After checking to make sure there were no gaping holes in the craft and that the life vests fit us both, I handed over my $40 dollars and he disappeared. “Just haul it up on the beach somewhere over here when you’re through” he told me, gesturing to a grassy area near the canal we would launch from.
We pulled the boat along the shallow water of the canal, left over from the high tide, then dragged it another hundred feet or so to the water’s edge. The wife snapped a picture of us grinning next to our craft, and we launched our voyager right there on the beach. From the word go Austin’s attitude never changed; excited yet composed, a tad nervous but determined, and never once failing to hear or follow my instructions. As we began to paddle over the gentle ripples of the open ocean, both paddles moving in sync, it dawned on me. Whether this outing lasting 15 minutes or 2 hours, I had just initiated one of those life-changing experiences for my son He was not only trying something completely foreign to him, but he was embracing it with an open mind and succeeding at it.
The plan had been to head out to Flat Island and consider the possibility of journeying to the Mokulua Islands from there. We were challenged by some fun breakers as we muscled our way out to the broad circular expanse of green ice plant covered coral rock that was Flat Island. Parking the kayak on a small stretch of sand, we explored over the sharp ground of the island for a time, enjoying the views on all sides and marveling at the various inlets carved out by the water over hundreds of years.
From our close up view of the waves breaking over the reef, the Moks were not going to be in the cards on this day. But it didn’t matter. However short it was, this had been a full journey. Austin displayed a smile full of wonder and said little the entire time. When we finally left, he sat in the front of the kayak, paddling with more confidence and continually scanning his surroundings; the deep blue waters, the frenetically paddled outrigger canoes, the thunderhead stalling beyond the beach to let everyone enjoy their time here just a little longer.
When we finally arrived, riding a wave on to the beach, Austin was beaming. I looked over at my wife and we both knew he had just grown a little more, in a positive way, never to be the same again.
A great place for all your kayak, paddle boarding and water sports necessities:
Kailua Sailboards and Kayaks
E-mail Questions: firstname.lastname@example.org
Address Kailua Sailboards & Kayaks Inc
130 Kailua Rd. Suite 101B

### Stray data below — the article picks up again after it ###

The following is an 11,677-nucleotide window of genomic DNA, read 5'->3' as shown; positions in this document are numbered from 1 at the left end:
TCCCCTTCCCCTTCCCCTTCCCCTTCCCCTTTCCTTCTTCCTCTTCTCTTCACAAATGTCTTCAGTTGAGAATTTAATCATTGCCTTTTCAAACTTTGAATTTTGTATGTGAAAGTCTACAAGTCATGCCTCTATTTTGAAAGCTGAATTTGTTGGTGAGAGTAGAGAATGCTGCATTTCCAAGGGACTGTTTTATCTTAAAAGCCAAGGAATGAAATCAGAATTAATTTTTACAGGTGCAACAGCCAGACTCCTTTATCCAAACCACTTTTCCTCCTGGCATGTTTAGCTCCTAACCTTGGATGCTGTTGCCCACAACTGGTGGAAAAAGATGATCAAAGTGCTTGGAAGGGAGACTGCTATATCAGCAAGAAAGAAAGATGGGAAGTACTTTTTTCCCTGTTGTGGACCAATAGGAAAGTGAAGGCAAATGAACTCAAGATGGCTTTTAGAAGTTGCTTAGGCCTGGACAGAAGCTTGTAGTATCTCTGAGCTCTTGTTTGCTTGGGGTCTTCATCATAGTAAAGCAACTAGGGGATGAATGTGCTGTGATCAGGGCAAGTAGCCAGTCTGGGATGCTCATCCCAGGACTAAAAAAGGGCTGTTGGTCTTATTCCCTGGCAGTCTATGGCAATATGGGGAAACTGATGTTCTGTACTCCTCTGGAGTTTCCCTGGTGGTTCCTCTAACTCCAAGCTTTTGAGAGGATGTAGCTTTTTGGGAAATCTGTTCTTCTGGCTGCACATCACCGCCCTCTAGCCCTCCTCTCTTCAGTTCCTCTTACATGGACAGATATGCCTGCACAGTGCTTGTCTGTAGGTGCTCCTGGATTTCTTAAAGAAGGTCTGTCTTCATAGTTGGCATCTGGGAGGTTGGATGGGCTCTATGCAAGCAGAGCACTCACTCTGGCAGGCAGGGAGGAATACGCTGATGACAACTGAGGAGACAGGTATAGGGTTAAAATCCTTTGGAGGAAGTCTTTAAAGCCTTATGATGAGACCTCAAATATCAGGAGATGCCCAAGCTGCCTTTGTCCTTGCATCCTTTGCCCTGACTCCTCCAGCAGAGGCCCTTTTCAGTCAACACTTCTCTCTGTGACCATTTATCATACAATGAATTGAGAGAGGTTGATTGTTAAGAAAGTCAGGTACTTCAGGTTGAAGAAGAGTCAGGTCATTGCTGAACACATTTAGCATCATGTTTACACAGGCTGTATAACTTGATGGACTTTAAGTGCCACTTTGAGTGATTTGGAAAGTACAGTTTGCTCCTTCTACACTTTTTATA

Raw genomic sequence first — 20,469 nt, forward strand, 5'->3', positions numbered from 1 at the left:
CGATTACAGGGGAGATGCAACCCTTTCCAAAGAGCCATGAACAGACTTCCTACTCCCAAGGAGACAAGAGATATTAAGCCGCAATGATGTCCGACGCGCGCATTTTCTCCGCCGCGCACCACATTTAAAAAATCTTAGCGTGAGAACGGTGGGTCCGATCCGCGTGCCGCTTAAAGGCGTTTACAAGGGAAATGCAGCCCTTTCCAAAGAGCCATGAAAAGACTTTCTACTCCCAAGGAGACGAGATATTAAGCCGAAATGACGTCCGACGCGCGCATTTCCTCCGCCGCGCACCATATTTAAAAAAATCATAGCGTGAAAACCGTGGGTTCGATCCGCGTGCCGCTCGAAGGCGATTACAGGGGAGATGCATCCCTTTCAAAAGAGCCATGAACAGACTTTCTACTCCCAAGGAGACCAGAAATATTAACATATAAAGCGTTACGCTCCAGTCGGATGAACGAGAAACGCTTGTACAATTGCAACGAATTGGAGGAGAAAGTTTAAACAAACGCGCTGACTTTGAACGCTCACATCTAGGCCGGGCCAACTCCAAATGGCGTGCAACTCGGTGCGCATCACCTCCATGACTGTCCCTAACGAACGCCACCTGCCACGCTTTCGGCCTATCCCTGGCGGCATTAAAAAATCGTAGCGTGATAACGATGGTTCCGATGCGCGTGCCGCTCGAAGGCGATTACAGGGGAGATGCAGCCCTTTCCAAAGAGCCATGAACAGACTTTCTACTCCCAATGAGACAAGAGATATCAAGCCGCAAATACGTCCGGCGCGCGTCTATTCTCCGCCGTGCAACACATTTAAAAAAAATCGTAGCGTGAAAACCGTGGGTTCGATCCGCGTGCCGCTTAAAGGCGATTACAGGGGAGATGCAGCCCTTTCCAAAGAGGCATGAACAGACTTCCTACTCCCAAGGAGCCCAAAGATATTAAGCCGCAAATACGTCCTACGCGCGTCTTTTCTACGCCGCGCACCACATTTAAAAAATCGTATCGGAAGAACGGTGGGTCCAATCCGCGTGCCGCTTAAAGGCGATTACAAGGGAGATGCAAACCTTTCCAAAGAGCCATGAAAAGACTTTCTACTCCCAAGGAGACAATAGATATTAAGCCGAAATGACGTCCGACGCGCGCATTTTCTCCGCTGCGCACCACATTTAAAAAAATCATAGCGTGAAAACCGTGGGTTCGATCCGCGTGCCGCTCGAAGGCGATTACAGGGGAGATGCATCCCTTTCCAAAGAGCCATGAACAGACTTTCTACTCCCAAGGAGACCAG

Kailua, HI 96734
Going to O’ahu? Feel free to send me your questions by contacting me through Hubpages, or at
Tips to consider:
-This is an activity everyone should consider during their time on O’ahu. If given the choice between Hanauma Bay, staying at the resort or heading to Kailua, choose Kailua and be rewarded for your wisdom.
-You need to be in reasonable shape and a decent swimmer to attempt either Flat Island or the Mokulua Islands trip. Small waves can roll a kayak with ease and when the swells come in with more frequency, chances of getting tipped over are greater. Ride into the waves at a perpendicular angle to prevent getting rolled, and be prepared for the possibility anyway.
-If the kayak gets tipped over, don’t panic, this isn’t Pipeline where the reef waits to make hamburger of your skin. Get the boat righted, put the children in first, and pull yourself up in one swift motion. If the waves keep coming, swim with the kayak towards the shore. When you have cleared the break, getting back on will be easier.
-Bring a drink if you are going to Flat Island, or even just paddling around the ocean. Pack snacks or a lunch if heading out to the Moks. Take your time and enjoy!
-Don’t forget the sunscreen, and not just for us pale-faced folks; my dark skinned wife managed a burn that day.
-Did I mention sunscreen?
-Our beach side kayak scalper was cheaper, but the licensed commercial outfitters offer newer gear in all sizes, better equipment and guided educational tours that go from Flat Island to the Moks and beyond. Use the beachside renters only if you are comfortable in the kayak and know where you are going.
-Be aware of others on the water. Many people paddle kayaks and outrigger canoes just off shore. Live Aloha and give others the right of way. When you are closer to the break, paddle well away from surfers and stand up paddle boarders riding waves. That being said, there is plenty of ocean for you to find your own private slice.
-Don’t even think about leaving your trash anywhere but in a trash can; please and thank you.